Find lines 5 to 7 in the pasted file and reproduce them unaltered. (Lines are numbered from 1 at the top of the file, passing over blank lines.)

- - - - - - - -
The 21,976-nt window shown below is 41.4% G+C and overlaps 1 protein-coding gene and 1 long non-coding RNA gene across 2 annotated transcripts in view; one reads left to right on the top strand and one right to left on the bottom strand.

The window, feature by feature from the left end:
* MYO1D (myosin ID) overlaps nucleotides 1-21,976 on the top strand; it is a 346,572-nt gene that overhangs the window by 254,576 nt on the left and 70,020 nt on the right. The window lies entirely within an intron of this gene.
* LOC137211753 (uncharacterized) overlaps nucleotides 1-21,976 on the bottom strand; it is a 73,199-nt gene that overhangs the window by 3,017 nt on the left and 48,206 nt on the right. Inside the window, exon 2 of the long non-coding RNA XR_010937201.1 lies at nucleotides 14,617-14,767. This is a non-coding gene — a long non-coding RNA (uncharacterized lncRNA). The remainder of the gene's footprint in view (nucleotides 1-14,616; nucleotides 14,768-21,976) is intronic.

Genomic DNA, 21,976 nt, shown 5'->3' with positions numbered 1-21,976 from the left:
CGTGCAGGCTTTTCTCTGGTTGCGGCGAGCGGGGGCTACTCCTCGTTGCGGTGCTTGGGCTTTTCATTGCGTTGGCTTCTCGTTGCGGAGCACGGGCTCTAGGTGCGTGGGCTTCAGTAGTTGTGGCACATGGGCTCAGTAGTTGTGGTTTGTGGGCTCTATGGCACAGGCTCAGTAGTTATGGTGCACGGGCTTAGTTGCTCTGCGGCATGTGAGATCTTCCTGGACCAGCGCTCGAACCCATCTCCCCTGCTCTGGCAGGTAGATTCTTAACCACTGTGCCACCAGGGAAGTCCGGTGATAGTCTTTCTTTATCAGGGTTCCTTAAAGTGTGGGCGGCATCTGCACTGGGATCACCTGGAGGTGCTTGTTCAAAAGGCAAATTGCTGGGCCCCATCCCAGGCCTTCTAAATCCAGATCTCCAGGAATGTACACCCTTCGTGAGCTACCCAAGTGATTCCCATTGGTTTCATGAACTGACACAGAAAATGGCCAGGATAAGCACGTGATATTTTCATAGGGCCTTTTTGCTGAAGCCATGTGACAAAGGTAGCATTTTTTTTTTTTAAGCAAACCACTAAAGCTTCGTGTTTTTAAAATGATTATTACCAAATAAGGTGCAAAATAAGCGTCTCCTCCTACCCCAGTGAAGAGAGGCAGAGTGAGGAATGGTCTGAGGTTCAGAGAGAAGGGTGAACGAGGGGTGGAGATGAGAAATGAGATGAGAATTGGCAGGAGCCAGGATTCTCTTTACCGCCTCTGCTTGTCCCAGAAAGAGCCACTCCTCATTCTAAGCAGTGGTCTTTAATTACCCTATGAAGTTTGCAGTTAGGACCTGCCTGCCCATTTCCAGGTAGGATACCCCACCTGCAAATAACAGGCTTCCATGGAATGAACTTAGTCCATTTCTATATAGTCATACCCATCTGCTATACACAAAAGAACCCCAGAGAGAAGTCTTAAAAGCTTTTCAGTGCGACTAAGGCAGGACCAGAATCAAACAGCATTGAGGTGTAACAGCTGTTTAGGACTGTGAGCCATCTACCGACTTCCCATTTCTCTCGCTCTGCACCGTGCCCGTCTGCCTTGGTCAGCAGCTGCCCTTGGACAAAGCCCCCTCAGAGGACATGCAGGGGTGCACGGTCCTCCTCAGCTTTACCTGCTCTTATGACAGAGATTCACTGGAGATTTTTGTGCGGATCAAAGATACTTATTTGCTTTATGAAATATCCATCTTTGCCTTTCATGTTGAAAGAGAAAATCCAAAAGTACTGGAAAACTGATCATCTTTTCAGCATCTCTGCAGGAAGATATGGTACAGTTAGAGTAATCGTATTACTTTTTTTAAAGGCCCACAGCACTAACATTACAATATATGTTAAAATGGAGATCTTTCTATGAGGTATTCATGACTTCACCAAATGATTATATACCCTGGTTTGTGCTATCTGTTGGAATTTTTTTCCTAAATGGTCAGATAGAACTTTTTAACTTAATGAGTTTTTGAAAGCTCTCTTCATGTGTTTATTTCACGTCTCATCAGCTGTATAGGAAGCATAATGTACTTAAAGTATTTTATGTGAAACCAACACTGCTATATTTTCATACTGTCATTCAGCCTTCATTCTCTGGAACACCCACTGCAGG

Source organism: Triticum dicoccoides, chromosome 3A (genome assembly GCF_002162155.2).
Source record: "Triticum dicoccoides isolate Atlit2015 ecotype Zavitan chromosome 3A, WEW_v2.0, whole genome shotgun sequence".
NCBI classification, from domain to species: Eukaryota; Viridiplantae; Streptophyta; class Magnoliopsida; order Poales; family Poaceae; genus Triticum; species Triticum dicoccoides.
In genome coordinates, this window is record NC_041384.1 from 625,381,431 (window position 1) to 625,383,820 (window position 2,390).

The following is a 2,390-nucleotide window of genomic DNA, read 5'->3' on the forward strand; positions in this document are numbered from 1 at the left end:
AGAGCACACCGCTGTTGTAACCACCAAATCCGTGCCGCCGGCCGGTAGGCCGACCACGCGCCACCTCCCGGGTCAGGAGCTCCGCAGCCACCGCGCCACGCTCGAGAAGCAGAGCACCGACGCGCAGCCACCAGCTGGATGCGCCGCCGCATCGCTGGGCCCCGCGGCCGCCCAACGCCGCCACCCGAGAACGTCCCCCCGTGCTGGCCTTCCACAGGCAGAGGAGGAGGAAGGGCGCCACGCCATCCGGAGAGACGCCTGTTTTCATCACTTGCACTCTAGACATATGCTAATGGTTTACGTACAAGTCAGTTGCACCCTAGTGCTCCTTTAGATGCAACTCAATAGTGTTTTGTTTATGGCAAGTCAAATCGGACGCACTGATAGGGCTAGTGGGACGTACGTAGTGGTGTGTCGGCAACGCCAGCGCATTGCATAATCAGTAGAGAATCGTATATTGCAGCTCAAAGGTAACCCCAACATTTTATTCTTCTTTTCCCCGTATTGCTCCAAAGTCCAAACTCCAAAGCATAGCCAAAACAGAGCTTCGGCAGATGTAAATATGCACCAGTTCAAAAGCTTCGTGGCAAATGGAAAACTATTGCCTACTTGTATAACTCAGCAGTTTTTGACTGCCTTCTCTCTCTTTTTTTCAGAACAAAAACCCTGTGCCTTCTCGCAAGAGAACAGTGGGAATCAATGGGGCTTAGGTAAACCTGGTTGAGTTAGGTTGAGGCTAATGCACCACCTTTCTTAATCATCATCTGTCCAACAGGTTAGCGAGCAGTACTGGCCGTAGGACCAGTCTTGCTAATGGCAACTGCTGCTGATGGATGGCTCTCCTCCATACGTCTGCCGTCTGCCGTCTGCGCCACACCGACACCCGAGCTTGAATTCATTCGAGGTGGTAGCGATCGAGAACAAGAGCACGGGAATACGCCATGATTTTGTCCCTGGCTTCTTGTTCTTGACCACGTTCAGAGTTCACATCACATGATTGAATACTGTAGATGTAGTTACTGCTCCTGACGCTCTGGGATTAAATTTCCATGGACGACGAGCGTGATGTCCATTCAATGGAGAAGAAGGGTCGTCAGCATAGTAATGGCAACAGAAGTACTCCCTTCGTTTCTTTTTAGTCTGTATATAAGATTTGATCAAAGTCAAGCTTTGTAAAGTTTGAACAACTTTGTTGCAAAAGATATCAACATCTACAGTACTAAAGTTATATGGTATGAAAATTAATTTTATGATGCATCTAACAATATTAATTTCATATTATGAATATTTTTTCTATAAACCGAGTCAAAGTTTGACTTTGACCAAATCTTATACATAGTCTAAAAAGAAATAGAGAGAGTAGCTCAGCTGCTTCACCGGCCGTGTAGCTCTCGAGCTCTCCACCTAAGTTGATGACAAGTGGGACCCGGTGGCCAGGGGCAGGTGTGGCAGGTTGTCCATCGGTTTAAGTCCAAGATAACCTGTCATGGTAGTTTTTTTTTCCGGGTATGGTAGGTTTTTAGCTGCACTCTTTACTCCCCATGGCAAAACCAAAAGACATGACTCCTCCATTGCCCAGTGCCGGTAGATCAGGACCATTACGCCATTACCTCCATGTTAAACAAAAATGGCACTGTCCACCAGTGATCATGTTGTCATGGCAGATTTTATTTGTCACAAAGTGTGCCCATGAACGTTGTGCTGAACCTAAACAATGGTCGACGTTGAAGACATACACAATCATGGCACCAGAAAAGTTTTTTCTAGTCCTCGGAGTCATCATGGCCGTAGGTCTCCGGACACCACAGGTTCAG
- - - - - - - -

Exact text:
Genomic DNA, 21,976 nt, shown 5'->3' with positions numbered 1-21,976 from the left:
CGTGCAGGCTTTTCTCTGGTTGCGGCGAGCGGGGGCTACTCCTCGTTGCGGTGCTTGGGCTTTTCATTGCGTTGGCTTCTCGTTGCGGAGCACGGGCTCTAGGTGCGTGGGCTTCAGTAGTTGTGGCACATGGGCTCAGTAGTTGTGGTTTGTGGGCTCTATGGCACAGGCTCAGTAGTTATGGTGCACGGGCTTAGTTGCTCTGCGGCATGTGAGATCTTCCTGGACCAGCGCTCGAACCCATCTCCCCTGCTCTGGCAGGTAGATTCTTAACCACTGTGCCACCAGGGAAGTCCGGTGATAGTCTTTCTTTATCAGGGTTCCTTAAAGTGTGGGCGGCATCTGCACTGGGATCACCTGGAGGTGCTTGTTCAAAAGGCAAATTGCTGGGCCCCATCCCAGGCCTTCTAAATCCAGATCTCCAGGAATGTACACCCTTCGTGAGCTACCCAAGTGATTCCCATTGGTTTCATGAACTGACACAGAAAATGGCCAGGATAAGCACGTGATATTTTCATAGGGCCTTTTTGCTGAAGCCATGTGACAAAGGTAGCATTTTTTTTTTTTAAGCAAACCACTAAAGCTTCGTGTTTTTAAAATGATTATTACCAAATAAGGTGCAAAATAAGCGTCTCCTCCTACCCCAGTGAAGAGAGGCAGAGTGAGGAATGGTCTGAGGTTCAGAGAGAAGGGTGAACGAGGGGTGGAGATGAGAAATGAGATGAGAATTGGCAGGAGCCAGGATTCTCTTTACCGCCTCTGCTTGTCCCAGAAAGAGCCACTCCTCATTCTAAGCAGTGGTCTTTAATTACCCTATGAAGTTTGCAGTTAGGACCTGCCTGCCCATTTCCAGGTAGGATACCCCACCTGCAAATAACAGGCTTCCATGGAATGAACTTAGTCCATTTCTATATAGTCATACCCATCTGCTATACACAAAAGAACCCCAGAGAGAAGTCTTAAAAGCTTTTCAGTGCGACTAAGGCAGGACCAGAATCAAACAGCATTGAGGTGTAACAGCTGTTTAGGACTGTGAGCCATCTACCGACTTCCCATTTCTCTCGCTCTGCACCGTGCCCGTCTGCCTTGGTCAGCAGCTGCCCTTGGACAAAGCCCCCTCAGAGGACATGCAGGGGTGCACGGTCCTCCTCAGCTTTACCTGCTCTTATGACAGAGATTCACTGGAGATTTTTGTGCGGATCAAAGATACTTATTTGCTTTATGAAATATCCATCTTTGCCTTTCATGTTGAAAGAGAAAATCCAAAAGTACTGGAAAACTGATCATCTTTTCAGCATCTCTGCAGGAAGATATGGTACAGTTAGAGTAATCGTATTACTTTTTTTAAAGGCCCACAGCACTAACATTACAATATATGTTAAAATGGAGATCTTTCTATGAGGTATTCATGACTTCACCAAATGATTATATACCCTGGTTTGTGCTATCTGTTGGAATTTTTTTCCTAAATGGTCAGATAGAACTTTTTAACTTAATGAGTTTTTGAAAGCTCTCTTCATGTGTTTATTTCACGTCTCATCAGCTGTATAGGAAGCATAATGTACTTAAAGTATTTTATGTGAAACCAACACTGCTATATTTTCATACTGTCATTCAGCCTTCATTCTCTGGAACACCCACTGCAGG

Source organism: Triticum dicoccoides, chromosome 3A (genome assembly GCF_002162155.2).